Typically associated with older men, erectile dysfunction, or the inability to achieve or maintain an erection sufficient for sexual intercourse, is a common condition for men of all ages. While psychological issues cause about 10 percent of erection conditions, the large majority of erectile dysfunction cases result from physical factors, like vascular insufficiency or a reduction in blood flow, prescription medications, hormonal deficiencies, neurological problems, chronic illnesses and Peyronie's plaque, a condition of excessive fibrosis in the penile tissue. Psychological causes include stress, low sexual drive, guilt, anxiety, sexual boredom and depression.
Common symptoms of erectile dysfunction include difficulty achieving or maintaining an erection during at least one in four sexual intercourse attempts or lasting for more than a month, weaker or less rigid sexual erections, less frequent or rigid morning erections and climaxing or ejaculating more rapidly or with an incomplete erection. About 52 percent of all men between ages 40 and 70 experience mild, moderate or severe erectile dysfunction and at least 1 in 10 men have complete ED.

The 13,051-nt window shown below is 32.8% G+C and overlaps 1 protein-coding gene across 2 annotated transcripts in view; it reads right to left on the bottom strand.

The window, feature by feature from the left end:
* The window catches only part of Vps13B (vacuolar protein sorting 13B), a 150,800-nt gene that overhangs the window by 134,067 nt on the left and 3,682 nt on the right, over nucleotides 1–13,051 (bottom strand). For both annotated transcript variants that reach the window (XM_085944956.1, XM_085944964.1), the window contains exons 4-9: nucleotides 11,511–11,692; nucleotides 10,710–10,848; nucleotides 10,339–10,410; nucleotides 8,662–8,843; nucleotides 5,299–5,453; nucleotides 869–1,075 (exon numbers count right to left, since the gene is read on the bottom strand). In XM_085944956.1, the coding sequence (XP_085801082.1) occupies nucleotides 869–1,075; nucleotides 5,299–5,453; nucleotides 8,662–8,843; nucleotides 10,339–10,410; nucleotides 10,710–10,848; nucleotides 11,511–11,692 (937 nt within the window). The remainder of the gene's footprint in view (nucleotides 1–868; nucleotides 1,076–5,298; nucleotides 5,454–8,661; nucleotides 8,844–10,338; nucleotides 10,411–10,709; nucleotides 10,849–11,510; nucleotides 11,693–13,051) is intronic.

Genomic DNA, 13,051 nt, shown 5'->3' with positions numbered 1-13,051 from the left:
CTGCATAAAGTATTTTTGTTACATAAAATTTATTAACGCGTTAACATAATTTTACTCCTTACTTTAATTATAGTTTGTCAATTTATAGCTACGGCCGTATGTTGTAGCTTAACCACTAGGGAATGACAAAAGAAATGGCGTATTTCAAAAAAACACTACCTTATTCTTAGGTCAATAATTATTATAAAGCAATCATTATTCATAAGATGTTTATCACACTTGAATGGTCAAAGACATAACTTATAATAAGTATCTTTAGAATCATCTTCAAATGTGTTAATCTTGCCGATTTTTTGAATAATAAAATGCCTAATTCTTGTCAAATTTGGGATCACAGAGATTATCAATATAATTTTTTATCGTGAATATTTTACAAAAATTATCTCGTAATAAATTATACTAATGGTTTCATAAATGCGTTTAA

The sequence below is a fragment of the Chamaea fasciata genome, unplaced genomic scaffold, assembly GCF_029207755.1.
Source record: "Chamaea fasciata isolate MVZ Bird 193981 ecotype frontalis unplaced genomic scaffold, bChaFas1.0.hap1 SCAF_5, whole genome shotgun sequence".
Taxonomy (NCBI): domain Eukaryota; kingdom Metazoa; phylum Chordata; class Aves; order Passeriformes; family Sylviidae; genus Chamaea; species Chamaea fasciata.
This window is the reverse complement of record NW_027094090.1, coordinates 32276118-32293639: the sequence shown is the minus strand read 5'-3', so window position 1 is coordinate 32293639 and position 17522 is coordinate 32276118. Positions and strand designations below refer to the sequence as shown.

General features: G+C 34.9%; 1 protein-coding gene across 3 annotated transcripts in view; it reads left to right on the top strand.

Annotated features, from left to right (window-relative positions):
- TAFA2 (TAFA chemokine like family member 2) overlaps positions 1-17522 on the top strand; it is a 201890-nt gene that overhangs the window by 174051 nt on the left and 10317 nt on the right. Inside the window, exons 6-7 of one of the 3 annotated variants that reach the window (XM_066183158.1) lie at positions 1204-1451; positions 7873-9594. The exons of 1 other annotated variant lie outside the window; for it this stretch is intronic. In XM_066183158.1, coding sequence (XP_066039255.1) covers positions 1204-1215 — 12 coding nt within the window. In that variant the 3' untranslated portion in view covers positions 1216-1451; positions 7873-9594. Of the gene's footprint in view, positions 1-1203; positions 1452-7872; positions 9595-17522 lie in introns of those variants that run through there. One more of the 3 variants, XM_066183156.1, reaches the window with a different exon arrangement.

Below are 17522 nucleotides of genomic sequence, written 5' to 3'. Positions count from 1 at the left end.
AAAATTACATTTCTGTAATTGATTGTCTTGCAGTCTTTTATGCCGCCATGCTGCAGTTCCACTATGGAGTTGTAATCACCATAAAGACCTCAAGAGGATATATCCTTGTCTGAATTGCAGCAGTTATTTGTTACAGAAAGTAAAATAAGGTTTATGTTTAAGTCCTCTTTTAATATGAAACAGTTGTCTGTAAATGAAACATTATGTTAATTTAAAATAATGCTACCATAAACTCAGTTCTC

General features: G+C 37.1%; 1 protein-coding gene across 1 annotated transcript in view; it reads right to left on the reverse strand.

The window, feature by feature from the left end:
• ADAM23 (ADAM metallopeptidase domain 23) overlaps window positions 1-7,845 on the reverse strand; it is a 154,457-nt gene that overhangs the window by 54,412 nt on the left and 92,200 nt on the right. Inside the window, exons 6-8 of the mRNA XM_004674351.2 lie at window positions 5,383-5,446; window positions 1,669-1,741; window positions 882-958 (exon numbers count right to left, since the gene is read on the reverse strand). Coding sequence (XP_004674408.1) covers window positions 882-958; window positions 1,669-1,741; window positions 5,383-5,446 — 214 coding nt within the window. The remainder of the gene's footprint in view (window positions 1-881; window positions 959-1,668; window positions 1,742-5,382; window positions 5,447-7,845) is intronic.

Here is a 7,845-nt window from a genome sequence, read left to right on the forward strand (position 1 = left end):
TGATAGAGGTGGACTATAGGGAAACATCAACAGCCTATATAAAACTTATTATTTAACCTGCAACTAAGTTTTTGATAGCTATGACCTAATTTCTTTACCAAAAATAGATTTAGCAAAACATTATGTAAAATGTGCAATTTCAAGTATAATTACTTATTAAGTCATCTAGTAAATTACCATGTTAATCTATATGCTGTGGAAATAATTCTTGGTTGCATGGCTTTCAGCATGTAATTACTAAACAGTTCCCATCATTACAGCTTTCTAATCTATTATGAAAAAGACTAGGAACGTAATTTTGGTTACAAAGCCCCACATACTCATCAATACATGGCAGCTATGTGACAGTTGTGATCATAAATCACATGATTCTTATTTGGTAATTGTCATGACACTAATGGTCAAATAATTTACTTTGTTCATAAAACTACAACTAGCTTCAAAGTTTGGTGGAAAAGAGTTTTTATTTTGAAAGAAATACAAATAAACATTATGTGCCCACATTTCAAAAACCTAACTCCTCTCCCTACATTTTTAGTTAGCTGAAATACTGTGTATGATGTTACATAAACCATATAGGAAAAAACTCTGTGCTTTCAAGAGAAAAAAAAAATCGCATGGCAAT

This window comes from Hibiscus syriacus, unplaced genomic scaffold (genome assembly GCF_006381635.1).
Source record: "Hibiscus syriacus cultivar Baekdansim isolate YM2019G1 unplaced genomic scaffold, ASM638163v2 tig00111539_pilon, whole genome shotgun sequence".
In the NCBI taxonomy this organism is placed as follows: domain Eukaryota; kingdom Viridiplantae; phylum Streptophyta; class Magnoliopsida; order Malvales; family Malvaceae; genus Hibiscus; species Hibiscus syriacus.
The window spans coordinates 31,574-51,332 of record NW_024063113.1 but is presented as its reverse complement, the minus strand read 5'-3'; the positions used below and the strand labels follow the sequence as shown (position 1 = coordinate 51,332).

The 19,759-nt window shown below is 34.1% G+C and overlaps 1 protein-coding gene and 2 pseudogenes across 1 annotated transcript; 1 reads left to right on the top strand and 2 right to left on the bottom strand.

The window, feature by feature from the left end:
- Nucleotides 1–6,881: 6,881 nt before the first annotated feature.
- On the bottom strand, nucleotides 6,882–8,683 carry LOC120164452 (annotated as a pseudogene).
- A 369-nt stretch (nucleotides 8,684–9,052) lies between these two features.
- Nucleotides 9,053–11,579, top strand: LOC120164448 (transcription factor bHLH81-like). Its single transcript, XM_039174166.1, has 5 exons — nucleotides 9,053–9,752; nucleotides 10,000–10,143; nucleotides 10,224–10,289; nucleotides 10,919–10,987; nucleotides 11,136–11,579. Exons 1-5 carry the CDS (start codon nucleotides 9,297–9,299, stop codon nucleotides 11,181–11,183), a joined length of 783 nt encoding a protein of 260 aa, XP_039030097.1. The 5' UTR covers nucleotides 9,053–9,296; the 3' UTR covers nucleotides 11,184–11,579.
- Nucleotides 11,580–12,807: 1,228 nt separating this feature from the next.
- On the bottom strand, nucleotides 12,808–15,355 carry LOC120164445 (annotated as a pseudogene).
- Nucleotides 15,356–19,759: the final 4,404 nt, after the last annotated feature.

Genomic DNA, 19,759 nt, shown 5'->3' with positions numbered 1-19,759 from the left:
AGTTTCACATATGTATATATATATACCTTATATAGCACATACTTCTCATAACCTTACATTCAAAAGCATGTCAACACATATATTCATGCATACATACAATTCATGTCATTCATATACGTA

There are several methods of treating erectile dysfunction. Intracavernous pharmacotherapy is a very effective but underused treatment that involves injecting a combination of FDA-approved vasodilators into the penile tissue, using an auto-applicator, resulting in increased blood flow to the penis and an erection within minutes.
Oral medications for erectile dysfunction are well-known and convenient, but include potential side effects like blurred vision, hearing loss and headaches. Intra-urethral suppository (MUSE) contains a vasodilator called Alprostadil prepared in pellet form to insert into the urethra, using an applicator. Penile prosthesis and vacuum suction devices are lesser used treatment options.